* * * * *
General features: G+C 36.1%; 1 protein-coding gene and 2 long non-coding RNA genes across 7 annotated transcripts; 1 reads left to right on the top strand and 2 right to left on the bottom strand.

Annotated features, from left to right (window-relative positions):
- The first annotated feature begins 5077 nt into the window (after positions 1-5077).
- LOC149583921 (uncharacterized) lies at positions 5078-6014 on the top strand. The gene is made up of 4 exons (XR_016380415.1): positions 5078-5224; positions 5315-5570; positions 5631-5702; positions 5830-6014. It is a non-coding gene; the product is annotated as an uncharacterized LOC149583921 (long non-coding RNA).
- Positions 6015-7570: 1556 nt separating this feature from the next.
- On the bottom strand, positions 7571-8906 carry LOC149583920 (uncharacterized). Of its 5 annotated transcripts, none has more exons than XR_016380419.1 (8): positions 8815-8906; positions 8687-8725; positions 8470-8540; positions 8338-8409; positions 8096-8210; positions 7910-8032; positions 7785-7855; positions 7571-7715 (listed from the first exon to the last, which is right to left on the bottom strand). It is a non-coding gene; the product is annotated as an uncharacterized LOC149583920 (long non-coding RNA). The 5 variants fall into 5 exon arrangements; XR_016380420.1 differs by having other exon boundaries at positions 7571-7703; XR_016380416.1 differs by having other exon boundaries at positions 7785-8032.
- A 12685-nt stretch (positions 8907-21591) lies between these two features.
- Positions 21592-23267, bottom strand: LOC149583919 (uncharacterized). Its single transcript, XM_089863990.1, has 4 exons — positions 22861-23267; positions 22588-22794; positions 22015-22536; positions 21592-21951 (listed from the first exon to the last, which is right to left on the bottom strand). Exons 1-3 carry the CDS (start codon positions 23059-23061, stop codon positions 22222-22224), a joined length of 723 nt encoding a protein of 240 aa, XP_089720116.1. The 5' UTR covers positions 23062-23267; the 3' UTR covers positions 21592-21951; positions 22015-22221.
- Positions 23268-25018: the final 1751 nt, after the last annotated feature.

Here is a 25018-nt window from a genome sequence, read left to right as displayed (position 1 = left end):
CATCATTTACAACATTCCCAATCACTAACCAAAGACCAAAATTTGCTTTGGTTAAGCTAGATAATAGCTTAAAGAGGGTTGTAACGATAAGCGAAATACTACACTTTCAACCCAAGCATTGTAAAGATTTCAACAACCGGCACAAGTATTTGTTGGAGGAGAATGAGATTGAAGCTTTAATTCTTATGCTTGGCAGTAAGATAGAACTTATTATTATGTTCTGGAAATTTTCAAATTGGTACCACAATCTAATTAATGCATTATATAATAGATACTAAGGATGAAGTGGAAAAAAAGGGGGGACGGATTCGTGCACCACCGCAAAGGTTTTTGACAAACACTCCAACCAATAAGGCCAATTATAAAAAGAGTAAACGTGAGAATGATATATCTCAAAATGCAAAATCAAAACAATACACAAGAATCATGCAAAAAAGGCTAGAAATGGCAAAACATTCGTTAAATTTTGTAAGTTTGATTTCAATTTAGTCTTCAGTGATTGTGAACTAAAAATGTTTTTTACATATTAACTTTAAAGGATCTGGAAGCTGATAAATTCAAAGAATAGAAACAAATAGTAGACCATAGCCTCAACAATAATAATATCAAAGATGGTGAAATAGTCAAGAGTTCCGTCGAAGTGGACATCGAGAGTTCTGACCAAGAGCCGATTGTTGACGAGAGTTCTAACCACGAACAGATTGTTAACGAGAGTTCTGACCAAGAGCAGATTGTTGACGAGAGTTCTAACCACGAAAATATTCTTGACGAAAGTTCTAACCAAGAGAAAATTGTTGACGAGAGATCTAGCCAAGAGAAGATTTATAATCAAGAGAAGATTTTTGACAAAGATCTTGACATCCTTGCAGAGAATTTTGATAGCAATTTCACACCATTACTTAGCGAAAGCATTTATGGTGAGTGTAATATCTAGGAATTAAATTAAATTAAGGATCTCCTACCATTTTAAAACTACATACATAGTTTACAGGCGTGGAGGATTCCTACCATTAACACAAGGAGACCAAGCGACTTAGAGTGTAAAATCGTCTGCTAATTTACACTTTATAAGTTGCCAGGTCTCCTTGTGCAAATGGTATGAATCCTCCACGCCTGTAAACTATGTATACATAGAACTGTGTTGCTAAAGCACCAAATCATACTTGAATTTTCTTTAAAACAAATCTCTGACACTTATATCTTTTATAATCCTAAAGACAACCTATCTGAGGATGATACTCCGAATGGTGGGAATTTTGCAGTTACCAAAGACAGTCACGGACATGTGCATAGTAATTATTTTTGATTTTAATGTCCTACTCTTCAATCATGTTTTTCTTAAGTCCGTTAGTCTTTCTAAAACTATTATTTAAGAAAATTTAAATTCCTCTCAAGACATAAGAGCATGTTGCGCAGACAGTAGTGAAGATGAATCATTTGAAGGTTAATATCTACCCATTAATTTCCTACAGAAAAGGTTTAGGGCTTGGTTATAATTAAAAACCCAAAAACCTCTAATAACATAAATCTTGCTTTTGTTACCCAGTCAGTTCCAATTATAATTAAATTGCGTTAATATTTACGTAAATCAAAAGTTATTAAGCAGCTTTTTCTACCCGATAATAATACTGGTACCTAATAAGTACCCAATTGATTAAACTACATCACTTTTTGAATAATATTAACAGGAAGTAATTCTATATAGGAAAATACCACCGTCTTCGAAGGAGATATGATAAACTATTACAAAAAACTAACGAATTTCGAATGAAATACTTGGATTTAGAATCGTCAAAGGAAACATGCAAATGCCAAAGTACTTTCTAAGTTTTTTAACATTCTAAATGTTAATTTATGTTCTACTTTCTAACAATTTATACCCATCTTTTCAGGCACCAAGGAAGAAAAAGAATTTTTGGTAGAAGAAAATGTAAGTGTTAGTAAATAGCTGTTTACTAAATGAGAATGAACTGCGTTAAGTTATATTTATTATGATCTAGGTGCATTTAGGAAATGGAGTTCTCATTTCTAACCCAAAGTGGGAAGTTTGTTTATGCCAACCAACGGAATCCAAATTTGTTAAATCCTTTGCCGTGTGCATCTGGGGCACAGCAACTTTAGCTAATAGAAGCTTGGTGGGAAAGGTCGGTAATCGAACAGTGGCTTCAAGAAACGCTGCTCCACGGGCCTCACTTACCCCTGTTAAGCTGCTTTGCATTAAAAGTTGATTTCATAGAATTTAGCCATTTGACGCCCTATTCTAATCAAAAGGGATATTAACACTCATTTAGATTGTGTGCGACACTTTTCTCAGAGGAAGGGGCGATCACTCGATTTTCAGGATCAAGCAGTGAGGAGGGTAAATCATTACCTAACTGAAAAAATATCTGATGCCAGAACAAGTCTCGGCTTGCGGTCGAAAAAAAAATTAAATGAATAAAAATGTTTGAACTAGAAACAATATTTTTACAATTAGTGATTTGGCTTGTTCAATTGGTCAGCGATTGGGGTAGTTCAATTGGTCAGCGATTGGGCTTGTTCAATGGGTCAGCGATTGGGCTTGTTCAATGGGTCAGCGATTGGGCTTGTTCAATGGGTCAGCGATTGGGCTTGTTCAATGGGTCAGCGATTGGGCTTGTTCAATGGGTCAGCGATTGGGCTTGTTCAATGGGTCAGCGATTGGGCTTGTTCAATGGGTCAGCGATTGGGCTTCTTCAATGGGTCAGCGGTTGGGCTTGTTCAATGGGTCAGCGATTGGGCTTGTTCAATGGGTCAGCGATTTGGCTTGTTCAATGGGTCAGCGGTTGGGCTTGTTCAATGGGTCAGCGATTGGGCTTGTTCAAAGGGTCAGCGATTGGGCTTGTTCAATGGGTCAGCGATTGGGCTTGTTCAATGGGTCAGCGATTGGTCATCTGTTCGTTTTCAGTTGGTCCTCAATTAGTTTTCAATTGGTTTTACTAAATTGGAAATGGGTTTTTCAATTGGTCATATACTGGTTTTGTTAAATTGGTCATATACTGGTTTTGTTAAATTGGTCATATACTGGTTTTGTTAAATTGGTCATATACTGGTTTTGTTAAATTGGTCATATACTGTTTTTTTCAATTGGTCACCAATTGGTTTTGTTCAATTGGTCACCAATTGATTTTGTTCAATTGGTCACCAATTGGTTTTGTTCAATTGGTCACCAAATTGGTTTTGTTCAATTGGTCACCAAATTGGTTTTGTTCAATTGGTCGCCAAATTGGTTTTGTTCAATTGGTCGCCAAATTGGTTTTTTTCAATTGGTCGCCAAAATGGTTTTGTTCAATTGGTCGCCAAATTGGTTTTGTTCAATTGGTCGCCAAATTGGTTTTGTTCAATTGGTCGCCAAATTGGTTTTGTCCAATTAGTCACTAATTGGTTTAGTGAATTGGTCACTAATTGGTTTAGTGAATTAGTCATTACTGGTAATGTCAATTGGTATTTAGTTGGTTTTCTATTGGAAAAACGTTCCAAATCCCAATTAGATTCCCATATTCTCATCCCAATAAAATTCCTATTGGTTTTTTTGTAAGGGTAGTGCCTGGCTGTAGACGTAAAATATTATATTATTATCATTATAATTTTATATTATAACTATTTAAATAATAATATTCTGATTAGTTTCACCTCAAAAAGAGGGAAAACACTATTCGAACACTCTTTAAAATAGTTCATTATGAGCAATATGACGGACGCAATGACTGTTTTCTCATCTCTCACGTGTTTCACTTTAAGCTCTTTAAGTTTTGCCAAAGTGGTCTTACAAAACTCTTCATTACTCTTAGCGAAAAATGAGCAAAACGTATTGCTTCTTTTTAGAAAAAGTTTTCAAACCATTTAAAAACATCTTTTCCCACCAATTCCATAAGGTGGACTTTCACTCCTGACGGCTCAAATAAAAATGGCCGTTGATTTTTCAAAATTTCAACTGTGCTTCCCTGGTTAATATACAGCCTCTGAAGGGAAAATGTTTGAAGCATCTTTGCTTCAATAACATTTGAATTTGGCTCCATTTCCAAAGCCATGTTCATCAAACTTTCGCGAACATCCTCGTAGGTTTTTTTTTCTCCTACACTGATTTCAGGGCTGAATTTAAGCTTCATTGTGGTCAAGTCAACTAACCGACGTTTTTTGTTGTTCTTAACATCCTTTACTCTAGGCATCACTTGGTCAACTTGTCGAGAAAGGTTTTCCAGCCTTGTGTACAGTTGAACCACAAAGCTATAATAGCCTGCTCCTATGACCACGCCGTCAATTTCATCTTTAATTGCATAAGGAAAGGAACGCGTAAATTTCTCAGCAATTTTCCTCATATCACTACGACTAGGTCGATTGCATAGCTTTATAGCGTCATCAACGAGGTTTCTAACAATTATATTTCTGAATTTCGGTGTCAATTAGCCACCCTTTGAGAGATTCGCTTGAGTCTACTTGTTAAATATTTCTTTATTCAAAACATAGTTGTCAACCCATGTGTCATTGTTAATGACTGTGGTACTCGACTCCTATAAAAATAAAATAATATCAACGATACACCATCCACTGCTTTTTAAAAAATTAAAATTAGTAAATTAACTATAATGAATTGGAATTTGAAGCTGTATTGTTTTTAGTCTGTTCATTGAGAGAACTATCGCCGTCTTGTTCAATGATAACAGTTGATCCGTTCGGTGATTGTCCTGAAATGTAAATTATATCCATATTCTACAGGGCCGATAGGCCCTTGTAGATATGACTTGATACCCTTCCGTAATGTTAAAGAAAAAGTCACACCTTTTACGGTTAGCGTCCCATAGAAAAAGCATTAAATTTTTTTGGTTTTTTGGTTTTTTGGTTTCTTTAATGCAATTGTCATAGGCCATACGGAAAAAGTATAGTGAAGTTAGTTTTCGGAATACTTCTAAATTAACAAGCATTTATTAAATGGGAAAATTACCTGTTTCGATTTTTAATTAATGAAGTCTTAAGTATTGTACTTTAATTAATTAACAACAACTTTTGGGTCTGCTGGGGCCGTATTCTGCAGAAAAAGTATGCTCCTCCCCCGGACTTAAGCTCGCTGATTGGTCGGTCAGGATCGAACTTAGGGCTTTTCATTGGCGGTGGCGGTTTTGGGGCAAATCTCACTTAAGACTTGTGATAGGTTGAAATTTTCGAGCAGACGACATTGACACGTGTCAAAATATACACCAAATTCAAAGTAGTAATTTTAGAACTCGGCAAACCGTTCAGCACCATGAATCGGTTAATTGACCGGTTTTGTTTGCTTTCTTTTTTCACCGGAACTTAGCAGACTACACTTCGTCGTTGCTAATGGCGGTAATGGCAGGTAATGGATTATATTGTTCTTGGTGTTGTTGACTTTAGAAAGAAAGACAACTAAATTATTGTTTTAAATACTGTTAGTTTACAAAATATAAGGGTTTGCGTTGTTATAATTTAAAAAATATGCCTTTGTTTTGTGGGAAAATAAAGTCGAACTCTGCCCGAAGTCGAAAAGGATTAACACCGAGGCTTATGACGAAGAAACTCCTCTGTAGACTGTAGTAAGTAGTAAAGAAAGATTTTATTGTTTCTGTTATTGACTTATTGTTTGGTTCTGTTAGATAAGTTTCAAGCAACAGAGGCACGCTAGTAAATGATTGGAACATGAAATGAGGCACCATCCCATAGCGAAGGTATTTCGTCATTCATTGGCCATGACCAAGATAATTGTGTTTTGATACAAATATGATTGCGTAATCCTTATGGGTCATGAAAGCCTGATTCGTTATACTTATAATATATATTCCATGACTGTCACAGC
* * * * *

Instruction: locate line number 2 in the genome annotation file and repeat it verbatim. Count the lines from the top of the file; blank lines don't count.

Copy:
Annotated features, from left to right (window-relative positions):